NTCA says procedure not followed in Nagarahole tranquillising case

NTCA says procedure not followed in Nagarahole tranquillising case

NTCA says procedure not followed in Nagarahole tranquillising case

The National Tiger Conservation Authority (NTCA), in its report to the Ministry of Environment and Forests (MoEF) on the death of a tigress in Antharasanthe Range of Nagarahole Tiger Reserve in January, has pointed out that the standard operating procedures were not followed by the field staff of the forest department.

Though the report does not blame any official directly, it demands strict action against those guilty of violating NTCA rules and the Wildlife Protection Act (1972).

The report was sent to the MoEF 10 days ago. After the Director General of Police, Forests, signs the report, it will be sent to the state government for action. A senior NTCA official, on condition of anonymity, said there are a set of procedures to be followed while darting any animal, especially a tiger, and in the report, it has been stated that they were not followed.

“The procedure states that if the animal is running into the forest patch, it should not be darted, but should be given an opportunity to escape. This was not followed. Normally, when animals are darted, they do not die as the dosage is examined before being prescribed for veterinarians to use.

“But in this case, the animal died because it was darted multiple times in the presence of a huge crowd. The shock and anxiety level was too high for the animal. Normally, while tranquillising, there should be no crowd or disturbance, but that did not seem to be the case here. Crowds were present all night during the whole operation,” he said.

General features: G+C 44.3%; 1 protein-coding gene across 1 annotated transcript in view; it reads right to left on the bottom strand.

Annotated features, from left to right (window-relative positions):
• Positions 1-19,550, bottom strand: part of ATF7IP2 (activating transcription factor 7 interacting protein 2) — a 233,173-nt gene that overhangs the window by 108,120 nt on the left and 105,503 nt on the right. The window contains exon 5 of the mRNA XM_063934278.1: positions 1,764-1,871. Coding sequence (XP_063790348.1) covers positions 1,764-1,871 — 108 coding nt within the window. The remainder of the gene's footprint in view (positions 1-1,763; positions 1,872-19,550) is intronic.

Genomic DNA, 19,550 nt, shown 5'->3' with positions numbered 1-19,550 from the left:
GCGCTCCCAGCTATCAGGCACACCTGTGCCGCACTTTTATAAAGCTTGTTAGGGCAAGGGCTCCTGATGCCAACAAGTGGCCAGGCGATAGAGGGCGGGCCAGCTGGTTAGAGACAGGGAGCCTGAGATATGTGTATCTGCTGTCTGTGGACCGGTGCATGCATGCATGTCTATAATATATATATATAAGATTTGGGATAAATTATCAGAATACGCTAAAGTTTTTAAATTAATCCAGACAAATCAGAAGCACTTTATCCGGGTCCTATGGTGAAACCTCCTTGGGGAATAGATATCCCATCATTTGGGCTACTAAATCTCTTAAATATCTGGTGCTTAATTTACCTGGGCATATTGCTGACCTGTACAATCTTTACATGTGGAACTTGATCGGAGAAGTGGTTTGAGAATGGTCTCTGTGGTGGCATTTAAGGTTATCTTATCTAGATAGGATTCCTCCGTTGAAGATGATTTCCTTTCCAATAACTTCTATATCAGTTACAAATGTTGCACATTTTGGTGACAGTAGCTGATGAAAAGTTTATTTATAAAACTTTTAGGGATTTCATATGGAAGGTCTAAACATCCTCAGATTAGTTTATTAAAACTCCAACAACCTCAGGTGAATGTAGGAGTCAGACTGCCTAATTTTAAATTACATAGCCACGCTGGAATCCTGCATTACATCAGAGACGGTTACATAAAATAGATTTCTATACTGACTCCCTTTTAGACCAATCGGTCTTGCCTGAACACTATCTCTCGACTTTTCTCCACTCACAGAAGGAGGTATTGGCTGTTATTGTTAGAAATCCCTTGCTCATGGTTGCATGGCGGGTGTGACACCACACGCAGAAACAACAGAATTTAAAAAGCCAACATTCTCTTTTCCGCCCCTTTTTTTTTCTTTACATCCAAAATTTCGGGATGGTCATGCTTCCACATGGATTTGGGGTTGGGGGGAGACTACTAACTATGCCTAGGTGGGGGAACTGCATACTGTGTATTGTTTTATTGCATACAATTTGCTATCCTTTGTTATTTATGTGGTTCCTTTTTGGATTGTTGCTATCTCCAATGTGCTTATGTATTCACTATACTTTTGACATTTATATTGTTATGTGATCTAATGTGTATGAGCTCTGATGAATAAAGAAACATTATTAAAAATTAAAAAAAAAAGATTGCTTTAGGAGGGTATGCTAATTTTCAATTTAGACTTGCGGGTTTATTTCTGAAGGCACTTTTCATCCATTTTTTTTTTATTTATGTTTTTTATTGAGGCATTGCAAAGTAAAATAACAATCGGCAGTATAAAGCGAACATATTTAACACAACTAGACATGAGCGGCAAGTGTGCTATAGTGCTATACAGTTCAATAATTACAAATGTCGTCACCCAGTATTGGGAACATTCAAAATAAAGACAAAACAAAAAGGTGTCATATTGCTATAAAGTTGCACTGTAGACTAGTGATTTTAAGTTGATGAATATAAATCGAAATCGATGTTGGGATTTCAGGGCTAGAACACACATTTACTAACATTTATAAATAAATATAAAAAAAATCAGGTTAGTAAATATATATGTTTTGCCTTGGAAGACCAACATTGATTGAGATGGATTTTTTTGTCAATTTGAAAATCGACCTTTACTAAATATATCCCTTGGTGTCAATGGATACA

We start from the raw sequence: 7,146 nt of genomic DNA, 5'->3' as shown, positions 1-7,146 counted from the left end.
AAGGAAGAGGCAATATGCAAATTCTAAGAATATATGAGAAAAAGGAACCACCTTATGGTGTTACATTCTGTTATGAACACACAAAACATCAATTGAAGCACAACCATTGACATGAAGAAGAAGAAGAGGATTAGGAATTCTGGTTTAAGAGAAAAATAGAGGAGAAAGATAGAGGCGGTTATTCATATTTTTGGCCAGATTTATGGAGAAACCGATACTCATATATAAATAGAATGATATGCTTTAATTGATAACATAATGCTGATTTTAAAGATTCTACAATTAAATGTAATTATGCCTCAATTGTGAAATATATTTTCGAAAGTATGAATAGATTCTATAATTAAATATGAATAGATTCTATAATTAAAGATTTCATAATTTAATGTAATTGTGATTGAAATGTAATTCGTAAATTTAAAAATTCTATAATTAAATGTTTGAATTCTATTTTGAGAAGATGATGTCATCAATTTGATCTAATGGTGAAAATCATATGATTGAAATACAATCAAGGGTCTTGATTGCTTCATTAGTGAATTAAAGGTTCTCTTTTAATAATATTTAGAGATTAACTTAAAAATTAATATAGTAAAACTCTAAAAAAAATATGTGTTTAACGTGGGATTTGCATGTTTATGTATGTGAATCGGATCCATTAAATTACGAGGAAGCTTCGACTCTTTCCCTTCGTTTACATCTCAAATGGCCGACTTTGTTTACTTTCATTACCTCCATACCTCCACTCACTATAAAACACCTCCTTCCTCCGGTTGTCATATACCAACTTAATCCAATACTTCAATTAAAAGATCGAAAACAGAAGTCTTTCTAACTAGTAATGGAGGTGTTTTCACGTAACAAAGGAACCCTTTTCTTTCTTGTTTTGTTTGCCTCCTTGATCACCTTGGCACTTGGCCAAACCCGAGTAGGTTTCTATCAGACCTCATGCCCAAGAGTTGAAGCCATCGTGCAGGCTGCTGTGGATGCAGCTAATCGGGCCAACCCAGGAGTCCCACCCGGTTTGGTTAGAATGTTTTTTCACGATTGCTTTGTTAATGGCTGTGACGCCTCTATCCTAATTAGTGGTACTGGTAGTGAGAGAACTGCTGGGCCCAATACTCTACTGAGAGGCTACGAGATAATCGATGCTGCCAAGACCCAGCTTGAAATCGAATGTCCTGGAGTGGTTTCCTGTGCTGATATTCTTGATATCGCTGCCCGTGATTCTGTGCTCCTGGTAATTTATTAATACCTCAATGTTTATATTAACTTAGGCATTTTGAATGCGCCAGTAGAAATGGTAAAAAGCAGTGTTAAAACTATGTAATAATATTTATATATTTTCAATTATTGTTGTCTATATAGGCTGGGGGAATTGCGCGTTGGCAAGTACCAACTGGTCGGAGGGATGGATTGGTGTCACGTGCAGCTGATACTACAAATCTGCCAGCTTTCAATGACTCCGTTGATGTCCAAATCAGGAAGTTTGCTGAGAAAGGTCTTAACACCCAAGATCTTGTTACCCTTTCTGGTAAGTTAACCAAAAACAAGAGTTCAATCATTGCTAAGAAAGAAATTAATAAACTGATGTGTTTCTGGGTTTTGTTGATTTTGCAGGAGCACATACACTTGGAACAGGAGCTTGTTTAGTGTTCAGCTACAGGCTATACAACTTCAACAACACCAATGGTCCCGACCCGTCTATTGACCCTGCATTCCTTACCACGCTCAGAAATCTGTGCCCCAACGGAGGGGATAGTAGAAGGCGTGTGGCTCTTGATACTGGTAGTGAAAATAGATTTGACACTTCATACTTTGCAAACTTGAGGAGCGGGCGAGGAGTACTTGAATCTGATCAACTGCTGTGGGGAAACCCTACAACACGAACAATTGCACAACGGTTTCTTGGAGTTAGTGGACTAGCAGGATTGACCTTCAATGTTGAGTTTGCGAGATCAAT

He said there were many lapses and none of the procedures was followed. The advisory on precautions were not followed. “It seemed like the ground staff was in a hurry. No written orders were also issued before tranquillising the animal, which can also amount to a legal offence,” the official said.

The report has also been filed based on the detailed investigation of the ground staff and the higher-ups. The post-mortem report was also included in the report. “Normally, when there is a death of any carnivore, there is no need for an inquiry. But in this case, the MoEF had asked us to inquire, smelling foul play, and it was true,” the official said.